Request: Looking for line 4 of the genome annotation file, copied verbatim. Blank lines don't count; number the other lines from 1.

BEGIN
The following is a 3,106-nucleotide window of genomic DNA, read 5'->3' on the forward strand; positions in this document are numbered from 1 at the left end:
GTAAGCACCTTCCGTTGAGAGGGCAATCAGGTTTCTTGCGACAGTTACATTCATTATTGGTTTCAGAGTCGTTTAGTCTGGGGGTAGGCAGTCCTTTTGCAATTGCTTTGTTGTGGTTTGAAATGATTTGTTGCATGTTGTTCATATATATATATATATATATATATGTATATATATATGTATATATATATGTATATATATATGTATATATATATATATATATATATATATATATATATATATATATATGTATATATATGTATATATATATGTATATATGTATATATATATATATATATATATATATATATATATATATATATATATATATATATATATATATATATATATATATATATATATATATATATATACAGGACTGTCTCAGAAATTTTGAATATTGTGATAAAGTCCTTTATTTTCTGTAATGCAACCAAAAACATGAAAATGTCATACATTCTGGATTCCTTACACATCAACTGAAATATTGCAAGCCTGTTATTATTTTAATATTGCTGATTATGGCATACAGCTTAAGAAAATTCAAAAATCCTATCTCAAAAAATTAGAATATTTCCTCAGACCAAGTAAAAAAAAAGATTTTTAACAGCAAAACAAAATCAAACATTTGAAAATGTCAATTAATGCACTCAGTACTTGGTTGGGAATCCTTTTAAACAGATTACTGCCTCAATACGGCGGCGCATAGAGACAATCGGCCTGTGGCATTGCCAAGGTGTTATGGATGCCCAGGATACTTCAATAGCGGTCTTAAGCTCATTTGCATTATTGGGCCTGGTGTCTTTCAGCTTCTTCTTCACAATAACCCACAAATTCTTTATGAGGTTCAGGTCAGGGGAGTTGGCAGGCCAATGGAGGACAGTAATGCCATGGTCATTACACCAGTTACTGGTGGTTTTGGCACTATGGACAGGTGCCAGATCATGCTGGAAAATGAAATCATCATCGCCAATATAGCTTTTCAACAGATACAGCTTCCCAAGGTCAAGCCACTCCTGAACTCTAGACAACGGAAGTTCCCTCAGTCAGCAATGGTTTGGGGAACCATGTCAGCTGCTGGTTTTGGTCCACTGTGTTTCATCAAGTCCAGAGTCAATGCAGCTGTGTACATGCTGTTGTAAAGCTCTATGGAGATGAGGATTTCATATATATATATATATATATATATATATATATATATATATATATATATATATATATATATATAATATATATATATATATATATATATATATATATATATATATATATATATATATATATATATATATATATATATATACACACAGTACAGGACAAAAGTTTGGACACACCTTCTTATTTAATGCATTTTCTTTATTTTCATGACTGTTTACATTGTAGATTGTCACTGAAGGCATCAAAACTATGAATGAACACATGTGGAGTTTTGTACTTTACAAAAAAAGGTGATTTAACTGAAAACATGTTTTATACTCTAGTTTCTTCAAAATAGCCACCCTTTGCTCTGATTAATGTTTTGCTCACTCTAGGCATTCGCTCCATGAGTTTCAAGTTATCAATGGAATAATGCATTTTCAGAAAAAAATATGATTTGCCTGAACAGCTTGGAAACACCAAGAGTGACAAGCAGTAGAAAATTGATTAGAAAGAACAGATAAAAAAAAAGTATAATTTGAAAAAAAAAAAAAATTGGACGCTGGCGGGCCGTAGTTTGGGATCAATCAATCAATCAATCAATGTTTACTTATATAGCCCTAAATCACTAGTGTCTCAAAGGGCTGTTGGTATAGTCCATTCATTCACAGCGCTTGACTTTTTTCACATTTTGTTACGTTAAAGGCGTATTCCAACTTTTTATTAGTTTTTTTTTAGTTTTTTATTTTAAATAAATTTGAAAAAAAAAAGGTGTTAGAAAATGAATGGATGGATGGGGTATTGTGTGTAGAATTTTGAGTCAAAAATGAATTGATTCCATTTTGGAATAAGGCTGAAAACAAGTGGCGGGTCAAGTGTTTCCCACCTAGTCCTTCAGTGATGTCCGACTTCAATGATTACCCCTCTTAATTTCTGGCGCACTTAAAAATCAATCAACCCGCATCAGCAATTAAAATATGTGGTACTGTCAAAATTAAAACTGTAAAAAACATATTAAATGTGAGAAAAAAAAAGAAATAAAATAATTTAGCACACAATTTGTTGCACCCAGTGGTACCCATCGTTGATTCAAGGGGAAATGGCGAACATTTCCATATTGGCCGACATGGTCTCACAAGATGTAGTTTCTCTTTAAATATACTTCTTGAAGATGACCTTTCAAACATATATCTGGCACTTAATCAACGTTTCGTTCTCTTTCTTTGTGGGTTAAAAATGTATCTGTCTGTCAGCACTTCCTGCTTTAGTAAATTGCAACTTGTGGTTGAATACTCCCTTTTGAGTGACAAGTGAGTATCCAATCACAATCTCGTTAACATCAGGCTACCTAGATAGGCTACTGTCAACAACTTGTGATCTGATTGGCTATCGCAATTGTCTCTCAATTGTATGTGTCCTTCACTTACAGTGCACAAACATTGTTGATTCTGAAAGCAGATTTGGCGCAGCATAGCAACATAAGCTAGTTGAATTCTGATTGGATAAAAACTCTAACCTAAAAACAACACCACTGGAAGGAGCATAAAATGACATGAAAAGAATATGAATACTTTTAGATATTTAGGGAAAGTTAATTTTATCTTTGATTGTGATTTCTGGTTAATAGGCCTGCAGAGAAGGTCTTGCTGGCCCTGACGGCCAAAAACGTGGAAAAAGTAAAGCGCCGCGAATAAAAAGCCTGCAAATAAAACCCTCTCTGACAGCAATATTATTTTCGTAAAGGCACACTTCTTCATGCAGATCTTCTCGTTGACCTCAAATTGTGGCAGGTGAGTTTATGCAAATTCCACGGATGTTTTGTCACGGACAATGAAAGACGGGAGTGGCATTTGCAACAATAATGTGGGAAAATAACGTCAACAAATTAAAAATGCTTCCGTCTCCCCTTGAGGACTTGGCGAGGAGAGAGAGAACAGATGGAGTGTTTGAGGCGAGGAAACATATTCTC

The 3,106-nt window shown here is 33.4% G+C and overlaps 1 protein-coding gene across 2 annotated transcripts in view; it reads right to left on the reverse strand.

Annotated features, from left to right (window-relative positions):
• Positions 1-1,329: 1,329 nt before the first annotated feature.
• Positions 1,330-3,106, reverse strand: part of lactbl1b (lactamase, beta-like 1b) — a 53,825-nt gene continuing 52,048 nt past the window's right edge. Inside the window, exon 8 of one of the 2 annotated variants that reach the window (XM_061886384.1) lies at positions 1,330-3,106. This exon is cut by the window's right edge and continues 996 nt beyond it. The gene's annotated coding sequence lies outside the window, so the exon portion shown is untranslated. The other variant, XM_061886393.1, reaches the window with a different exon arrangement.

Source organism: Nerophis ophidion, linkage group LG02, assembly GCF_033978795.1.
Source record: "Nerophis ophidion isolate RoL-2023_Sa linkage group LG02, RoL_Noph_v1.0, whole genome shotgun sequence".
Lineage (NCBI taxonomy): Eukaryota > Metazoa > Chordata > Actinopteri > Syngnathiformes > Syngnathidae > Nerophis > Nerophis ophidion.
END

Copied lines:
Annotated features, from left to right (window-relative positions):